The Whittier raises were approved by the 14-member regional board and went into effect July 1.
DeRosa’s total compensation jumped by $8,212 to $209,400 per year, including perks. He makes $11,400 more than Haverhill Superintendent James Scully.
DeRosa, whose contract expires next summer and who is in the process of negotiating a new deal with the Whittier School Committee, receives $185,000 in base salary, a $19,000 annual retirement payment, $3,500 for life insurance and a $2,000 annual longevity payment — for a total compensation of $209,400 per year.
Scully recently saw his annual salary increased to $198,000. He receives no perks on top of his salary.
The Whittier committee increased Whittier Business Manager Kara Kosmes’ pay from $128,000 to $131,200. Kosmes is in her second year at Whittier and previously held a similar position for many years in Haverhill public schools. Her salary in her final year as the Haverhill district’s assistant superintendent for business was $94,000.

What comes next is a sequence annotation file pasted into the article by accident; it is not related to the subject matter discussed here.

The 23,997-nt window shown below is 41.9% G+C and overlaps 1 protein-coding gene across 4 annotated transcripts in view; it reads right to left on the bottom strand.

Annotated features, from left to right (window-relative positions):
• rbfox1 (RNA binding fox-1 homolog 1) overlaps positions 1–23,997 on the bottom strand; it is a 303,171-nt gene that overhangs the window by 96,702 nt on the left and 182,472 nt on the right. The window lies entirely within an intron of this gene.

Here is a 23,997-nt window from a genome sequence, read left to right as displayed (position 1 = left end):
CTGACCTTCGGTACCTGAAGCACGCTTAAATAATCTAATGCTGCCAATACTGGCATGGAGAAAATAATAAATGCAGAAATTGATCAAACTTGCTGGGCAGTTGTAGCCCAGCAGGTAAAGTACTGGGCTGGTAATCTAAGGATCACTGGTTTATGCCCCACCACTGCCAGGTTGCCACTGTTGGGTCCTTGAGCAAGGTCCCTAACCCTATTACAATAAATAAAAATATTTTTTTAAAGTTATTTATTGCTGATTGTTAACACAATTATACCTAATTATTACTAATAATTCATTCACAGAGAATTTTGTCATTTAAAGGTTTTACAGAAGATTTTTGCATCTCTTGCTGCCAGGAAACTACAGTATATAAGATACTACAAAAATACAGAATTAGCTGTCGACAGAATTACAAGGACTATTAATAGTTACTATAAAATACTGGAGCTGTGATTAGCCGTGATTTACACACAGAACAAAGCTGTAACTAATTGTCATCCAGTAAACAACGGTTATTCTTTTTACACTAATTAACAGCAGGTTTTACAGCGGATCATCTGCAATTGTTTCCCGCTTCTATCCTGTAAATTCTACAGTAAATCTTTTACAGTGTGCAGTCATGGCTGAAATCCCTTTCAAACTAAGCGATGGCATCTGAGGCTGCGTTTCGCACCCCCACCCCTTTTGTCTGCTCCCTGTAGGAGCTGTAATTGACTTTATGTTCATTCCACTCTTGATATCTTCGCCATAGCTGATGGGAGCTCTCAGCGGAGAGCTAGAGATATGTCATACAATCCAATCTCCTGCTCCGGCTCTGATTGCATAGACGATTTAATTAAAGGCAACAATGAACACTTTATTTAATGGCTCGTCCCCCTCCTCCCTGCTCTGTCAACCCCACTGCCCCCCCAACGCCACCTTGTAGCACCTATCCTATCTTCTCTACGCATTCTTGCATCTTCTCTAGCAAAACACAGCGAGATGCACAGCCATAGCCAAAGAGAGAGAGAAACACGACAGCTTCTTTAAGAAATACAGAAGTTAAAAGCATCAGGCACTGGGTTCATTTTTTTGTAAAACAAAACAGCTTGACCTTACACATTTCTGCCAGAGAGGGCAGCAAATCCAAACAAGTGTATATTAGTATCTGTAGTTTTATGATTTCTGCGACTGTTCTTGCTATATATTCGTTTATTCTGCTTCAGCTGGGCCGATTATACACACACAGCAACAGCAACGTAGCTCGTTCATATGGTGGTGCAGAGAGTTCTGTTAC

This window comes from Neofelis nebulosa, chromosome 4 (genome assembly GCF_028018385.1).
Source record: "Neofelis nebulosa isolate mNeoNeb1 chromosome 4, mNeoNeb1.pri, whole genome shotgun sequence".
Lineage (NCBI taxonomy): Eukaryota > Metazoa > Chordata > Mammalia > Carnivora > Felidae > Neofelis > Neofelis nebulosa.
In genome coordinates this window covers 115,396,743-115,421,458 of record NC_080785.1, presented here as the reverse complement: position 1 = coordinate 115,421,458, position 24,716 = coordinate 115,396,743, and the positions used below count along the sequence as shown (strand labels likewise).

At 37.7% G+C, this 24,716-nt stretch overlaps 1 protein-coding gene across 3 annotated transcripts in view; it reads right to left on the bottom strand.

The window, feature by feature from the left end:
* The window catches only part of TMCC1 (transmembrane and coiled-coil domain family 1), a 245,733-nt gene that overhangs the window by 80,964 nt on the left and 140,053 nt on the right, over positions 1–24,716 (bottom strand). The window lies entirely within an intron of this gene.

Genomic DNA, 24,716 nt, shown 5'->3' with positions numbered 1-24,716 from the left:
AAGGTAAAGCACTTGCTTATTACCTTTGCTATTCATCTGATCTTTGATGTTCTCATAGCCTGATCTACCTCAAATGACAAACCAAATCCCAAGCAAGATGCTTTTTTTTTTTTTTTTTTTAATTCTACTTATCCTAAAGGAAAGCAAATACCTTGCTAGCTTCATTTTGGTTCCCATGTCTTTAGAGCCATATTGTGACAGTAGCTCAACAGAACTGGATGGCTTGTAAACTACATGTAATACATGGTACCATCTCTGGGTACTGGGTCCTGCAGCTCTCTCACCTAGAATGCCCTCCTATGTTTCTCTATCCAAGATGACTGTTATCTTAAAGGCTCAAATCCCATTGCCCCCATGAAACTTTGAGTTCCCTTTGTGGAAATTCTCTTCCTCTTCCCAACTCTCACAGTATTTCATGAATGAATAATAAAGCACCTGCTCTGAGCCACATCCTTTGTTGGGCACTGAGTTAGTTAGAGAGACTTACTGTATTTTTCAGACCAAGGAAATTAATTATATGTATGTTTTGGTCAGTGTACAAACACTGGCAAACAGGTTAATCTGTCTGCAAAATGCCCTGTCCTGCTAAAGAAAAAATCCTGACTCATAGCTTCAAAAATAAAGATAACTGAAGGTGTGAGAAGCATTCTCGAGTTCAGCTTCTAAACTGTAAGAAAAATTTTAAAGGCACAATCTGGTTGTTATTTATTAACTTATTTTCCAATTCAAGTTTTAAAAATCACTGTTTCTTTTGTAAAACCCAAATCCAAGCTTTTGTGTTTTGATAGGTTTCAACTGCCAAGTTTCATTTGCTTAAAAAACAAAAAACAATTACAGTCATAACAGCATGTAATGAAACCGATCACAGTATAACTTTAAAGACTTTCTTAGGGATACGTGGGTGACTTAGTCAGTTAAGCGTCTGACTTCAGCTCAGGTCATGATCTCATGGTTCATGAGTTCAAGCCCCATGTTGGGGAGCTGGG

Kosmes makes $51,000 more than her replacement in Haverhill, Leighton O’Connor, who gets $80,000 per year.
Whittier Principal Maureen Lynch also got a pay bump from $129,312 to $133,192. Lynch also receives a $5,000 retirement payment and a $750 longevity payment on top of her salary, boosting her total annual compensation to $138,942.
Haverhill High Principal Beth Kitsos is paid $106,750 per year — $32,000 less than Lynch.
Toohey is one of two Haverhill representatives to the Whittier board. He is also president of the Haverhill School Committee and is running for state senate in the 1st Essex District. He said he could not support the Whittier raises because the administrators scheduled to receive the pay hikes were already making much more than their counterparts in the much larger Haverhill district.